Review of My Withered Legs and Other Essays by Sandra Gail Lambert

My Withered Legs and Other Essays cover
My Withered Legs and Other Essays
Sandra Gail Lambert
University of Georgia Press, 2024, 152 pages

Reviewed by Kali Herbst Minino and Darla Tejada

My Withered Legs is Sandra Gail Lambert’s new memoir essay collection observing shifting relations between the different facets of her life–including writing, disability, aging, and autonomy.

Throughout, Lambert conceives of and interrogates power through a spectrum of in/dependence. Due to the societal and familial context of her upbringing—pre-Rehabilitation Act America in a military family—Lambert, particularly in her youth, equates power with a masculinist idea of strength.

Even in its mere recounting, the machismo attitude Lambert displays—one that values strength and abhors vulnerability—is off-putting, a testament to her evocative writing and presence on the page. Yet the moments when she feels most powerful because she exerts an inordinate amount of physical, mental, and emotional strength become especially poignant when contextualised within the dominant capitalist culture.

A careful reader will recognise that Lambert’s attitude in insisting to navigate, without help, a society that does not consider—and therefore was not built—for her needs is a symptom of living in a culture where (perceived) ability is currency. In a hyper-individualist America where humanity is reduced to a tokenistic autonomy, isolating independence is valued above community.

Lambert’s narrative triumphs in subtly challenging her own entrenched ideas of power. Illustrated by the shifting dynamics of her relationship with her mother and with her partner Pam, readers experience Lambert’s hard-won self-acceptance of being cared for. Her depiction of care work is nuanced, riddled with guilt and triumph, fear and freedom, and caring for is irrevocably intertwined with taking care of. Throughout this process we see how Lambert comes to understand that, just as “Disability was different from illness,” so too is vulnerability different from weakness.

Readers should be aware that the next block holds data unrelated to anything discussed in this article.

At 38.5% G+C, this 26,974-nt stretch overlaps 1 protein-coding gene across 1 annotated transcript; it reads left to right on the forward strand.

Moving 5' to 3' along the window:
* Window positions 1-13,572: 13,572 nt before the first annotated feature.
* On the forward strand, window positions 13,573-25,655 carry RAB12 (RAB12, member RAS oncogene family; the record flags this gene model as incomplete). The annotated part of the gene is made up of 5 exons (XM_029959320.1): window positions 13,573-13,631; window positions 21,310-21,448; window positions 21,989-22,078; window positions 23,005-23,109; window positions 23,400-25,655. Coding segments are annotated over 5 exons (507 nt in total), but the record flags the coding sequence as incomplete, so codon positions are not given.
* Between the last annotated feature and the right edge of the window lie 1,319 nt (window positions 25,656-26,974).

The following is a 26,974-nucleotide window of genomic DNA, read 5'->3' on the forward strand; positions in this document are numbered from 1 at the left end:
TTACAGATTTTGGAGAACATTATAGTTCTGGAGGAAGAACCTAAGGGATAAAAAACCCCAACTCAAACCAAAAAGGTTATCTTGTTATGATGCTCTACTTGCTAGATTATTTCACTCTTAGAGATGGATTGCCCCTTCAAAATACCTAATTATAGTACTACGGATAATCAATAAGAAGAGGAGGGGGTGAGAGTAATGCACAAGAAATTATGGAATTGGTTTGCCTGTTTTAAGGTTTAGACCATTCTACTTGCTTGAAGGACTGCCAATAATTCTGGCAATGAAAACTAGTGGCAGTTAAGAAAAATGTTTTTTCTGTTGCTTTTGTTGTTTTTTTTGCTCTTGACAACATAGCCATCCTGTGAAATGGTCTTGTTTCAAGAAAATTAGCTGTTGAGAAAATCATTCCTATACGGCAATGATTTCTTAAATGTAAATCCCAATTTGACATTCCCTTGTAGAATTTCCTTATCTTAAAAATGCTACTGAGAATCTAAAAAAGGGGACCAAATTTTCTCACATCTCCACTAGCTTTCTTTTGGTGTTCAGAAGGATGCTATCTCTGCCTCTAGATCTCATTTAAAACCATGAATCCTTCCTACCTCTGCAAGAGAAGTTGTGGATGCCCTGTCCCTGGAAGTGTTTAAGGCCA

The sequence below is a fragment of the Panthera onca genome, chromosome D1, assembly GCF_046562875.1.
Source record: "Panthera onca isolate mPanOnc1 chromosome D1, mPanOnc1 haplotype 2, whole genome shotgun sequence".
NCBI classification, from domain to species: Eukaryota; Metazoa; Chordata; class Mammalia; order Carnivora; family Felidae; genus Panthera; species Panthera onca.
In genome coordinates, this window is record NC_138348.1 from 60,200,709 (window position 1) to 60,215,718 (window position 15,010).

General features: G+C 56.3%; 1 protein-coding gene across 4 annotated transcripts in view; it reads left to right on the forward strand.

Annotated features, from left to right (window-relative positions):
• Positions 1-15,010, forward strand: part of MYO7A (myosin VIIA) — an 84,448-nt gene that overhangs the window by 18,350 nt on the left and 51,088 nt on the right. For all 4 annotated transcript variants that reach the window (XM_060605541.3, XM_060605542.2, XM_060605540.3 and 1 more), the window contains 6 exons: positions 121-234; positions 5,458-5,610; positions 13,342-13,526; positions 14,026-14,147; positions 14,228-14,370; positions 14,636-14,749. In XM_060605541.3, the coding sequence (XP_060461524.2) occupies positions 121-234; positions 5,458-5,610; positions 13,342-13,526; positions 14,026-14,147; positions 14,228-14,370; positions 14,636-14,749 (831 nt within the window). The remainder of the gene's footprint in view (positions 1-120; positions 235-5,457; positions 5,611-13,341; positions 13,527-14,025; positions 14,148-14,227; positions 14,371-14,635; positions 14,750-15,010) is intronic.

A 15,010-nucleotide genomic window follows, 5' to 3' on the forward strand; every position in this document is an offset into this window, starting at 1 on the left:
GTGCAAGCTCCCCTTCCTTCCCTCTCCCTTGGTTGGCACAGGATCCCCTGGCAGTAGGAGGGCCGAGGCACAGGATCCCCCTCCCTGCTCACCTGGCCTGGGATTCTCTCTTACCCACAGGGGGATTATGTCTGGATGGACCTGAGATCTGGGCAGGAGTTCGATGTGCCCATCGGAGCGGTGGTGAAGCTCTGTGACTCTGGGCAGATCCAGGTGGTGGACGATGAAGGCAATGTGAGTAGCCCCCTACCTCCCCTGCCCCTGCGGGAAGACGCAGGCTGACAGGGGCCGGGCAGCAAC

Despite the specificity of Lambert’s perspective and experience, her writing is bound to resonate with readers of all kinds. Artfully covering topics of independence, the writing process, aging, and familial and romantic relationships, the collection of essays is about much more than the title suggests—her legs.

It is surprising that the collection is titled My Withered Legs. In the essay of the same name (though with the addition of “what is lost” in parenthesis), Lambert details a public obsession with her legs, with editors demanding to hear more details about them. Following this advice would erase the original point of her writing.

Choosing My Withered Legs as the collection’s title serves a dual purpose. It satiates the editor’s and the public’s obsession with her legs, which then drives the point of the titular essay home. I imagine an able-bodied reader—picking up the book because they are infatuated with the idea of reading about Lambert’s legs and struggles with disability—having a rude awakening when they realize they’ve played into the exact issue the author is critiquing.

The challenges Lambert faces in publishing her writing leave questions about what didn’t make it through the editorial filter, i.e. “My Withered Legs (what is lost),” and whether or not her wide appeal is something to be celebrated. In “Crip Humor,” Lambert explains that people using wheelchairs and their community would find the story funny. Explaining the joke makes the essay understandable to a large audience, but it became Lambert’s role to make that kind of understanding possible. If Lambert hadn’t had to cater to an able-bodied audience, how would the essay differ?

Readers can only speculate the answer to that question, and can only imagine exactly what was lost. In the meantime, Lambert’s collection is a perfect read for anyone pondering power—inside or outside the pages.

Kali Herbst Minino is a freelance journalist based in Seattle who works primarily for Seattle Gay News. They use a restaurant job to help fund their freelance journalism habit and love reading about labor movements, feminism, and media studies.

Darla Tejada is a writer and reader based in Naarm/Melbourne whose work has been published in Archer Magazine and Kill Your Darlings, among others. Her greatest achievement thus far is her 800-day Duolingo streak.

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